Sunday, August 30, 2015

Last gasps of August

I'm actually glad that we have one more day of August,* but it is definitely starting to feel like fall.  I wouldn't say this was a particularly lazy day, but I didn't push quite as hard as I often do, and I can picture actually relaxing a bit on the weekends in Sept. and Oct. (though one will actually be kind of busy helping out on a block party and then I make one more long weekend trip to Stratford).  I'm sort of debating whether to buy a hammock for the backyard porch or if I wouldn't use it enough until next year.

I took my daughter to the Textile Museum, and I enjoyed the exhibit on Artist Textiles.  I even have bought the catalog for my step-mother who is a textile artist in North Carolina.  The exhibit runs one more month and is quite nice, though I would probably recommend going on Wed. evening, when it is pay what you can.  Then we went over to the AGO and saw a few paintings, and went to the family area, though mostly she wanted to play ping pong.  I guess her creative juices had been exhausted in Milwaukee.

Sunday I did the groceries and I even trimmed the tree in the front yard.  (I hope I didn't trim too much and inadvertently kill it, but I think it looks pretty hearty.)  I had time to run down and see Jeffrey by Paul Rudnick at the Red Sandcastle Theatre.  It plays for one more weekend.  I enjoyed it, but I think it would have gone over a bit better with a bigger audience.  I felt that it was just a bit like Fierstein's Torch Song Trilogy -- it is never entirely clear what is real and what is imagined and what is a slightly amped up version of reality.  I didn't mind that too much in Torch Song, but here the main dilemma is a gay man (an actor/waiter) falling in love with an HIV+ bartender, but petrified of being hurt when this potential boyfriend gets ill.  Many of the more touching scenes between them fall right after the fantasy moments, which somewhat undercuts them.  The director actually played just about everything straight, except for a scene where another friend has just died of AIDS and comes back to give Jeffrey relationship advice, while I gather the movie version played up the fantastical elements.  I wouldn't ever argue that only certain people get to write about certain topics, but I have to say it was a bit easier to swallow some of the main character's weaknesses when I confirmed that Rudnick was gay (the same way I was more willing to accept Kushner writing about a (largely) morally bankrupt gay character in The Intelligent Homosexual's Guide...).  I still am not sure I buy the bit about the Catholic priest or the ending where Jeffrey finally agrees that to live life one has to make oneself open to experiencing pain and suffering but at the same time allowing love to grow, even in the face of uncertainty.  It was a lot of personal growth in about a 5-10 minute span.  Anyway, it was worth seeing.  I'll probably see their production of Larry Kramer's The Normal Heart next year, even though I have already seen the play. (I think this company seems to specialize in gay theatre.)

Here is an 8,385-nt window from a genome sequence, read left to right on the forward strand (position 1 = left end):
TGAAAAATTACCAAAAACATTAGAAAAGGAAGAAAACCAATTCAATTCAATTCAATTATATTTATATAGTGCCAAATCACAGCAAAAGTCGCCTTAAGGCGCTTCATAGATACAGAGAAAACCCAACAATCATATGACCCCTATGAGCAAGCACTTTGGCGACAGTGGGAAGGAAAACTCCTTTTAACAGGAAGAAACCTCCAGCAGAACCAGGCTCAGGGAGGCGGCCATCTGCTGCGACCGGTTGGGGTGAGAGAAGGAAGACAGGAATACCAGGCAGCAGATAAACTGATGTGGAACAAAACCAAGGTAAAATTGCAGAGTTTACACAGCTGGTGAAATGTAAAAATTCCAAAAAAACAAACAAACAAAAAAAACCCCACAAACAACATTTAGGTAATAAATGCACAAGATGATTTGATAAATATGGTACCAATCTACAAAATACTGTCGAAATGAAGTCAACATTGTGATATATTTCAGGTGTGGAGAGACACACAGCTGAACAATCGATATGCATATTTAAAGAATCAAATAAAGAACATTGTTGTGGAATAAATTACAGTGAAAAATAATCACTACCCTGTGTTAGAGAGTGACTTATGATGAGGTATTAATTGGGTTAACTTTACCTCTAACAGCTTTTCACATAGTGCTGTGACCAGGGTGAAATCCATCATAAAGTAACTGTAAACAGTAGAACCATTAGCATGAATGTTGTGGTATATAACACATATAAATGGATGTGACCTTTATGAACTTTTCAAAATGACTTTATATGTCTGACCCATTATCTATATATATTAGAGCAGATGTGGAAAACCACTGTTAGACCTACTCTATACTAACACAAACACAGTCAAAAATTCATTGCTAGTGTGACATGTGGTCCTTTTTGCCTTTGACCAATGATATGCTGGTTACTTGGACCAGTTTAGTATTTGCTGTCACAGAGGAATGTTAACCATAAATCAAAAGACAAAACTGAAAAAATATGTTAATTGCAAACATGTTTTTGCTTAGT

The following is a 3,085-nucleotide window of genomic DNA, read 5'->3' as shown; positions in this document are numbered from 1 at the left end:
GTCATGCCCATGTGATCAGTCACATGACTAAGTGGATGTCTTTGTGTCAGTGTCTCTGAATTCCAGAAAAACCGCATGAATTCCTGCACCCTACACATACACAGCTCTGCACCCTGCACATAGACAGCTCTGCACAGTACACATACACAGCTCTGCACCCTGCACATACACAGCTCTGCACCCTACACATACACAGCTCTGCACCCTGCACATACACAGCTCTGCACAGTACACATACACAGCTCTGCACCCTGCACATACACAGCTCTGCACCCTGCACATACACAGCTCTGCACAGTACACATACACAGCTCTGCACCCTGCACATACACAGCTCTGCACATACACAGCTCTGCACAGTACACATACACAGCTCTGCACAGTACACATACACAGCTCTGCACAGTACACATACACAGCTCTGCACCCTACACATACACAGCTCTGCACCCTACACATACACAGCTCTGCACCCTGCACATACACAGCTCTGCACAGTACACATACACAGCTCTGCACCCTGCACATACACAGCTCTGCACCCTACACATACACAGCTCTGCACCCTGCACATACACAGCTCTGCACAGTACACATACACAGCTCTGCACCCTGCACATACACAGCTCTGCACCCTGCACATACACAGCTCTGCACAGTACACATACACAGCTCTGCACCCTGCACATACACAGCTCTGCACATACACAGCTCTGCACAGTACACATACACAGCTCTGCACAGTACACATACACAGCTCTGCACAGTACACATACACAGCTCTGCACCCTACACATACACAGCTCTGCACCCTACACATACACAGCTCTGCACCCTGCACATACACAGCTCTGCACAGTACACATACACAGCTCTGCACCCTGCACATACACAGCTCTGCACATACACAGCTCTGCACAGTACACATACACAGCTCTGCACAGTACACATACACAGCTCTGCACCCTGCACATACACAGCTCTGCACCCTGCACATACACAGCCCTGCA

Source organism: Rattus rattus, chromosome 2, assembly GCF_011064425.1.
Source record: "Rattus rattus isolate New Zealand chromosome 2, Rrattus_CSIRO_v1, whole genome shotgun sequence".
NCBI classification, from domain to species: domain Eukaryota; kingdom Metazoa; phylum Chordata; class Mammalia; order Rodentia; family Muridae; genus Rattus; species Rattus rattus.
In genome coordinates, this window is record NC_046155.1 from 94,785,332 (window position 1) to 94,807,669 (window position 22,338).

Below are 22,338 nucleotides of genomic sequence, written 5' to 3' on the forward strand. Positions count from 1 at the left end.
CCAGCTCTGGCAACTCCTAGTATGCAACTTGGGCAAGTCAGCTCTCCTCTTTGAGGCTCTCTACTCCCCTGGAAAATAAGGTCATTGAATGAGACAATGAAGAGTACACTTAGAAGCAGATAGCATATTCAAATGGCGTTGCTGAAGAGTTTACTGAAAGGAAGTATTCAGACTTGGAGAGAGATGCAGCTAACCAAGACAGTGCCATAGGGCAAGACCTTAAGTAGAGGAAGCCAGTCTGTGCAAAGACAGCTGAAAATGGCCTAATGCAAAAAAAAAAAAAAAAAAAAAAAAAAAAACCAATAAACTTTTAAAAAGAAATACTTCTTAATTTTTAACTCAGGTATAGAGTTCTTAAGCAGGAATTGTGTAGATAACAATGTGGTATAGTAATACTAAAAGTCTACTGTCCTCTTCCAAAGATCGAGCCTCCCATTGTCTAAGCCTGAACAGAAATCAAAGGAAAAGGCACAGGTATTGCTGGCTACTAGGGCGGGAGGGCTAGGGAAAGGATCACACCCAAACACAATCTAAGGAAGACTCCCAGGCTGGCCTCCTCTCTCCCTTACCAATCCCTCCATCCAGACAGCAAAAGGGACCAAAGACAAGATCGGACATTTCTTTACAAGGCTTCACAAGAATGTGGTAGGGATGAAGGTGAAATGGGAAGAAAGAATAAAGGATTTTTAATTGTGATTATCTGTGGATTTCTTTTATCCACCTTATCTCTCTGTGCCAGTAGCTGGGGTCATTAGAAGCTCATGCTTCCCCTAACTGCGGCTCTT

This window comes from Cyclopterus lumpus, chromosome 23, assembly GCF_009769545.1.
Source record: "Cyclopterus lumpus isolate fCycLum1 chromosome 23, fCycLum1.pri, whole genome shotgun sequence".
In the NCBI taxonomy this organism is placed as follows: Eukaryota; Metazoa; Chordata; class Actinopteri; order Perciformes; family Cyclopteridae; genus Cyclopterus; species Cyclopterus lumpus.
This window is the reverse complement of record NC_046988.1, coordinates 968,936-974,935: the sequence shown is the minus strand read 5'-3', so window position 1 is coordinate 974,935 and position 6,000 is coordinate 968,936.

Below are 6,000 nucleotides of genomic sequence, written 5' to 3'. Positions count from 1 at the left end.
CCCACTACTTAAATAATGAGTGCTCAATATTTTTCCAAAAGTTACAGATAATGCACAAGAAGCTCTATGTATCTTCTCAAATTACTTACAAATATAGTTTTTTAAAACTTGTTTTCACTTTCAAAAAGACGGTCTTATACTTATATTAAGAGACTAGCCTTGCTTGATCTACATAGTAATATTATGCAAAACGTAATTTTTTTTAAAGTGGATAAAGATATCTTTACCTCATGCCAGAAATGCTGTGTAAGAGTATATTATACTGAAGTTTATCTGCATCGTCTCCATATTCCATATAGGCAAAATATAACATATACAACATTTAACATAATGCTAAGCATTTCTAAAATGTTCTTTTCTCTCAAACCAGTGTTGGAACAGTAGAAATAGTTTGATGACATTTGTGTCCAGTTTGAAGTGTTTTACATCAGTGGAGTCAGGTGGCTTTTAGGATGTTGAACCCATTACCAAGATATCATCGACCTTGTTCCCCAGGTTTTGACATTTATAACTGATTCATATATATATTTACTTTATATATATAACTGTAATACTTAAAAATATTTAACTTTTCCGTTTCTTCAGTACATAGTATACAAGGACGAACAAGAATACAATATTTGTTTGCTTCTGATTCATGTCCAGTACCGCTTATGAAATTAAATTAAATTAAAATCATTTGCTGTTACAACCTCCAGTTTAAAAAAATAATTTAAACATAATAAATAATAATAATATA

After all this, we had a nice moment where three of us went outside and sat on the deck and read.  I finished Elizabeth Taylor's A View of the Harbour and just started Barbara Comyns's The Juniper Tree.  This is the first book of the long pile of books that the library sent me.  I will really have to step up the pace if I am going to get through most of them, and it has certainly disrupted my reading list.  I guess that is it for now.  Tomorrow I will try to write up another museum visit from the recent trip to the States.

* That gives me another day to write something for Sing-for-your-supper.  I have an interesting idea I've been kicking around, but if this isn't accepted, it is the last time I bother.  It's not entirely wasted writing time, however.  I think of all the things that got rejected, several have at least helped me improve my dialogue and pacing.

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